An Indian-origin surgeon writer Atul Gawande has won a "no strings attached" $500,000 "genius" award from America's prestigious John D & Catherine T MacArthur Foundation//.
Gawande, 40, whose many articles and essays on medicine in The New Yorker have made him one of the most recognised of American writers, is one of the 25 new MacArthur Fellows for 2006 announced by the Foundation in Chicago Tuesday.
Working across a broad spectrum of endeavours, they include a developmental biologist, a sculptor, a country doctor, a jazz violinist, and a deep-sea explorer. All were selected for their creativity, originality, and potential to make important contributions in the future.
"Selection for a MacArthur Fellowship is the culmination of an intensive review of the creative efforts and promise of each Fellow. Our call comes as a complete surprise and offers the new Fellows the gift of time and an unfettered opportunity to reflect, explore, and create," said MacArthur president Jonathan Fanton.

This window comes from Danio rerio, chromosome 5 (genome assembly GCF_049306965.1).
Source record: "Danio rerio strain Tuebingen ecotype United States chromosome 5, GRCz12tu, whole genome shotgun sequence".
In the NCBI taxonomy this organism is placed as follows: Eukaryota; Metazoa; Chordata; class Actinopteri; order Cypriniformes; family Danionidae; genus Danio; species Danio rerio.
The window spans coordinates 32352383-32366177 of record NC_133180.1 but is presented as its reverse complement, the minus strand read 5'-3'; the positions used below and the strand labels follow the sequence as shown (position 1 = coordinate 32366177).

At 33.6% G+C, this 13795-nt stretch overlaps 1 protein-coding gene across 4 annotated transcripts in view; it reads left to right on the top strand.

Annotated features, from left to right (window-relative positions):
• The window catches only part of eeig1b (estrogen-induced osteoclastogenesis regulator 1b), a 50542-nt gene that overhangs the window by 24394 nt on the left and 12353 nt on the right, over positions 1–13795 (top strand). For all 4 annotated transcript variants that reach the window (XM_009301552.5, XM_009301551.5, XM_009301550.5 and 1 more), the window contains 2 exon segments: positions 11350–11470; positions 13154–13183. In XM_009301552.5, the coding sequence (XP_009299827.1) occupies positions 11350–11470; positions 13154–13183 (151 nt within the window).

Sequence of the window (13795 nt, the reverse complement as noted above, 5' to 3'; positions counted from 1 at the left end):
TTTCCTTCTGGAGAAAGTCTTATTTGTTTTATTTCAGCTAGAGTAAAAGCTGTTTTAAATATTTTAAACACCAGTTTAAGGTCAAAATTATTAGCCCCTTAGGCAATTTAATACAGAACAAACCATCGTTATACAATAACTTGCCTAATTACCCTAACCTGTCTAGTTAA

According to the MacArthur profile of Gawande, he is a surgeon and author who applies a critical eye to modern surgical practice, articulating its realities, complexities, and challenges.
His book, Complications (2002), illuminates the concerns and problems faced by the surgeon-in-training with insight and compassion. In articles published in professional journals and mainstream periodicals, Gawande scrutinizes the culture, protocol, and technology of modern medical practice from the perspective of a dedicated and empathetic professional.
In all his published work, he brings fresh and unique perspective, clarity, and intuition to the field. Recognising the reality of human failures in an imperfect craft, Gawande is equally energetic and imaginative in the identification of practical changes and solutions.
Among his innovations are bar codes to prevent surgeons from inadvertently leaving sponges and instruPage: 1 2 Related medicine news :1
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